ENTER @nwaokpoechi

This life I’m living

I’ve lost it searching for its meaning

hoping, praying, believing

The end is nigh, it has to be

Surely there’s no more to it

Because everything I have, I’ve already given

SO THANKS FOR READING. TODAY, LET’S TALK ABOUT A WOMAN’S BUSINESS, A LIFE WITHOUT CHILDREN AND THE IMPLICATIONS OF A FAILED MARRIAGE (YES! MARRIAGE AGAIN).A PENNY FOR YOUR THOUGHTS?

FIND THE ART OF @weird_oo here
N.B. The project still goes on for the following three days. Tomorrow we have The Sixth Decade by @Ms_Dania.
You can subscribe to the blog (at the right column or in the comments section) to follow the project.
 

Decades II – The Fourth Decade (31-40) September 22, 2011

Filed under: Decades — Betty @ 10:00 am
Tags: , , ,


The Decades project II.

Thanks for waiting. In case you missed the preview, find it here so you know what to expect. If you’re not sure what Decades is about, kindly check the preview out.

Decades II – very much like the original Decade project – explores the wholesomeness of womanhood as lived in ten-year intervals; Girls; Ladies; Women; Mothers; grand and great-grand mothers all. They live the same life we live, experience the same joys and pains unique to their decades and maybe we can learn a thing or two from them. Find the subtle connections that link their lives together and get lost in stories told. Decades II.

Please do subscribe to the blog to follow the project. (Column to the right for PC browsers or in the comment section). Also, we hope that you’d be kind enough to leave a comment. Your feedback is important to us.


The Fourth Decade (31-40) by Feyisayo Hassan (@Zaffiro)
Enjoy

...ongoing...

ENTER @Zaffiro
Her fortieth birthday was racing towards her like a NAScar with failed brakes; it would meet her rich, dejected and unmarried.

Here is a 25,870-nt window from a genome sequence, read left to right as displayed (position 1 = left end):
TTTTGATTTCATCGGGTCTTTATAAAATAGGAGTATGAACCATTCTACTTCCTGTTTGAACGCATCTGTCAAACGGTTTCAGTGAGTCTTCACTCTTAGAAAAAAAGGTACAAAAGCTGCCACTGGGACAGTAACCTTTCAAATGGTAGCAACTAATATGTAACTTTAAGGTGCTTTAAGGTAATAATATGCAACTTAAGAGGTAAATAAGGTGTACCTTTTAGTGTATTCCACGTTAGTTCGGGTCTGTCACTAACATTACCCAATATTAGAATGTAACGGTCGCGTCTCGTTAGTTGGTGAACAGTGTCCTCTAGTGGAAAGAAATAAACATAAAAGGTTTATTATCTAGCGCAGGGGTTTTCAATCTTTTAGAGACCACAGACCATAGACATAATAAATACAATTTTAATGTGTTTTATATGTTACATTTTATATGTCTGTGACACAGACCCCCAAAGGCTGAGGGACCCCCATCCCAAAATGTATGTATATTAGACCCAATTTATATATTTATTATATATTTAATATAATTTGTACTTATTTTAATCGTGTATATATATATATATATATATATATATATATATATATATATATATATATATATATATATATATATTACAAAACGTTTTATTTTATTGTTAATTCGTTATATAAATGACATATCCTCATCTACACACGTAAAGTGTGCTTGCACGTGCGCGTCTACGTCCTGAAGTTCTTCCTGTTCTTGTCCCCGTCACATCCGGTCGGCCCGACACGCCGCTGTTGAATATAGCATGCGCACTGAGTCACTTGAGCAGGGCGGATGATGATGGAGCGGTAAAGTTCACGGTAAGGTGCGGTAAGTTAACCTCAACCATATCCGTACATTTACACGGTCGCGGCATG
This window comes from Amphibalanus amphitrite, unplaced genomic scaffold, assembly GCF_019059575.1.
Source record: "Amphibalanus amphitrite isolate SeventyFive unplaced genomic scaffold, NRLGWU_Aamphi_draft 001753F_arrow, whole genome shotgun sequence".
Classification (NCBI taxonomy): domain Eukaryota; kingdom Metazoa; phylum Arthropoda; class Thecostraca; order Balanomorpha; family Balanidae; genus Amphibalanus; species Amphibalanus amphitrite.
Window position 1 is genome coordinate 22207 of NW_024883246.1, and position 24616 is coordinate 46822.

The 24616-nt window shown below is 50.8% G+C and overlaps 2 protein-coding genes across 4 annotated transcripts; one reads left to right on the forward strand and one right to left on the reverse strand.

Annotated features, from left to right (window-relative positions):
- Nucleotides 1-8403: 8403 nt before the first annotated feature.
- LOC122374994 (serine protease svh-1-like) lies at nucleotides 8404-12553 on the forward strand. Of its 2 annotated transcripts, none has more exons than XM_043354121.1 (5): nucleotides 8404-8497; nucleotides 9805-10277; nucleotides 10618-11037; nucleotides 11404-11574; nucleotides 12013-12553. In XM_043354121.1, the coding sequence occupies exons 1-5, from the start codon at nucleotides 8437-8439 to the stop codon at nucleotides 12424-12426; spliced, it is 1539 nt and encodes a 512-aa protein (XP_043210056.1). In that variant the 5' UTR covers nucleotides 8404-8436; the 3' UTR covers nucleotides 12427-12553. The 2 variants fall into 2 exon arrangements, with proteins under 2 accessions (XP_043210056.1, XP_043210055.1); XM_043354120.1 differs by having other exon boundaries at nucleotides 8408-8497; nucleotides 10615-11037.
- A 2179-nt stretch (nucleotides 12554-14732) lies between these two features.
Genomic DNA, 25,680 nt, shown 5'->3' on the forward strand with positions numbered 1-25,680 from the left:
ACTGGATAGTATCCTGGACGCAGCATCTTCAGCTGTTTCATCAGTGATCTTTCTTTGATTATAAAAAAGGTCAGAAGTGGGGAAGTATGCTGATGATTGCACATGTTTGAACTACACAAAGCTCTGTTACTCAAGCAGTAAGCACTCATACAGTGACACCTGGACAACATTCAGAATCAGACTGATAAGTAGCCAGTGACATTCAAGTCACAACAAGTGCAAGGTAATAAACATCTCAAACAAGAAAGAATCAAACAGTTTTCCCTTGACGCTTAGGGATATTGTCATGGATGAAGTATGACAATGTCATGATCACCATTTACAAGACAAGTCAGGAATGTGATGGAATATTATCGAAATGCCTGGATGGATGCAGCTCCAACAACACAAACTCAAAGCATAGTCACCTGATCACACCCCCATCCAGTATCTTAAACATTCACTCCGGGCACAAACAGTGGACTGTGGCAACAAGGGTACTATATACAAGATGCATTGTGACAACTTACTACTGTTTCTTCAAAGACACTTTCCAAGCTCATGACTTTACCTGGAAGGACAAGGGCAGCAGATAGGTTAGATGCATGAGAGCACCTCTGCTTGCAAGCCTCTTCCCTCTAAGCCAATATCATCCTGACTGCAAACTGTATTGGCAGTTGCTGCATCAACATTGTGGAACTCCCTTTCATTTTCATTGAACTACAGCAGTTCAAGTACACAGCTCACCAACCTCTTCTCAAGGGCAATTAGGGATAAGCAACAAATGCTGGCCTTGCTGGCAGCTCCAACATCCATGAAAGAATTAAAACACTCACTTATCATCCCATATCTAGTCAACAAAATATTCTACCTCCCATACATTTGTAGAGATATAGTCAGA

She could picture her cake: Olajumoke Peters is Forty! If the caterer had a sense of humour, she would scribble: ‘wrinkled and single’, under Forty. She laughed out loud the way one would at a cruel joke; she laughed so hard her eyes watered before the tears came rolling down. She wept for her loneliness.
She had aged well like fine wine. There were laugh lines around her eyes now but they only made her lovelier to behold. Her ebony skin still glowed from constant care and expensive creams; nature had been partial with her body, giving her the perfect figure.
Life for her had always been easy.
As the only child of a wealthy chief, she had grown up pampered and spoilt. She remembered being exempted from general punishments in high school because her father was their most generous donator. University had been a breeze, she held memories of partying wildly with her clique of hot nonchalant friends and paying her way through every semester. With the arrogance of one who was aware of her beauty, she had flaunted it, enjoying privileges from every guy that expressed interest. She discarded boyfriends as easily as she met them only slowing down in her mid-twenties. A ghastly accident returning from a soiree one night which landed her in a hospital bed and left her left leg in an ugly cast for 6months had caused her to reflect on her life. She pressured her father for a job and lost contact with most of her friends, save Ann, her best-friend since childhood.
Life, however, had become largely unkind to her. The dreams she had of wet diapers and tiny feet remained just that, dreams. Three men in ten years, passing through her and leaving her like they had found her…worse even. They were thieves, giving her hope and robbing her of her affections, attention and body.
She had never been short of suitors, where had she gone wrong?
At thirty-three, she had a marriage proposal secure, a 16-carat diamond ring on her engagement finger.